State v. Wineberg

Annotate this Case

74 Wn.2d 372 (1968)

444 P.2d 787

THE STATE OF WASHINGTON, Respondent, v. WILLIAM J. WINEBERG, Individually and as Executor, et al., Appellants.[*]

No. 39447.

The Supreme Court of Washington, Department Two.

August 29, 1968.

Moore, Walstead, Hallowell & Mertsching, Alan Hallowell, and Charles T. Mertsching, for appellant Wineberg.

The Attorney General and Theodore O. Torve, Assistant, for respondent.

NEILL, J.

In this eminent domain proceeding by the State Highway Department, an order adjudicating public use and necessity was entered and the matter of damages for the taking came on for trial before a jury. Appellant Wineberg appeals from the verdict, judgment and decree of appropriation awarding him $23,000 for the taking of a part of his property and damages to the remainder of his property.

Appellant owned lots 1 through 12 of block 110, lots 1 through 6 of block 120, and the abutting vacated portion of Linden Street lying between blocks 110 and 120, all in Parker's Addition to Kalama. Primary State Highway NO. 1 (PSH 1) runs parallel to the front of appellant's property. The highway was originally a 2-lane roadway and later widened to a 4-lane facility at grade with appellant's property. The highway was designated as a limited access highway in 1947. The original highway acquisition left an alley 20 feet in width between the state's right-of-way and appellant's property line as it paralleled the highway. From the time the highway was first constructed, the alley has been paved and improved and has since been used by appellant and his customers in parking and in passing between the highway and appellant's business property. The alley was separated from the highway by a concrete curb lying on the west boundary of the alley.

To assist in understanding the issues raised we have set forth in the appendix two drawings. Figure 1 shows the property before condemnation. Figure 2 shows the property *374 as it will exist after condemnation and construction of the new lanes and frontage road.

The trial court ruled that appellant's property was an entire, contiguous tract and that the proposed acquisition was a partial taking; that lots 1 through 12 of block 110 abutted on the alley and did not have direct access to PSH 1; and that the vacation of Linden Street carried out to the east boundary of the west half of blocks 110 and 120 (the east boundary of the highway), thus eliminating the alley in front of Linden Street and giving appellant access to PSH 1 from this portion of appellant's property.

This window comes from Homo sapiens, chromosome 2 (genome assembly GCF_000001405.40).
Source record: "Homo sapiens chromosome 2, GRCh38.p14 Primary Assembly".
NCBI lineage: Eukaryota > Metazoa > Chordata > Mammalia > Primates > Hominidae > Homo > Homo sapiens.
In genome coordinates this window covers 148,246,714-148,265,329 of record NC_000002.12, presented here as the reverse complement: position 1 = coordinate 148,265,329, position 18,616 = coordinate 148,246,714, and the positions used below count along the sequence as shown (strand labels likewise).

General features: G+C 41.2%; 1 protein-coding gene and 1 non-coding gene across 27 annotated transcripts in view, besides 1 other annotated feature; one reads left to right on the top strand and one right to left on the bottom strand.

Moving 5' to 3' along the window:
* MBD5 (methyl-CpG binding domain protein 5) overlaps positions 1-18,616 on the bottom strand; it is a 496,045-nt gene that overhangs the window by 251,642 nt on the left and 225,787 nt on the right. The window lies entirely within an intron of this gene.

The state had previously purchased a portion of lots 1 through 6 of the east half of block 120, eliminating the alley in front of this portion of appellant's property, thus giving access to the highway as to lots 1 through 6, block 120. There was an "on-off" approach to PSH 1 in front of a service station on lot 12 and the vacated portion of Linden Street.

The condemnation proceedings involved the taking of lot 12 of block 110, lots 1 through 6 of block 120 and the vacated portion of Linden Street. Thus, appellant is left with lots 1 through 11 of block 110.

Following condemnation, Kingwood Street on which appellant's property abuts, instead of entering PSH 1 at grade at the point of intersection, will be closed at the highway. This closing still permits entry from Kingwood Street to a proposed 2-way frontage road in place of and substantially at the same location as the alley. Unlike the alley, however, the frontage road will continue from Kingwood Street past Linden Street, parallel to PSH 1, to an interchange, thus providing access from appellant's remaining property to PSH 1 at a point about 1,500 feet north of his remaining property. Appellant does not abut on any portion of Kingwood Street that will be closed, the closure occurring at the westerly side of intersection of Kingwood and the alley. Kingwood Street will maintain its access to all Kalama city streets as it did prior to the condemnation.

Appellant's first assignment of error is that the trial court erred in ruling that the closure of Kingwood Street at *375 its intersection with PSH 1 was not a compensable item of damage. The jury was instructed:

You shall allow no compensation to respondents [appellant here] because the owners or others must take a more circuitous route in going to or leaving from their remaining property as a result of the closure of Kingwood street. However, you may allow such compensation to respondents as you find is established by the evidence because the owners or others must take a more circuitous route in going to or leaving their remaining property as a result of the loss of direct access for northbound traffic only. Instruction No. 10.

Relying upon Van Buren v. Trumbull, 92 Wash. 691, 159 Pac. 891 (1916), appellant contends that a private easement in a roadway exists in a grantee who purchases his lots with reference to a plat, even though the rights of the general public may be extinguished, and that the legislature cannot legislate so as to take away such right of easement without payment of just compensation.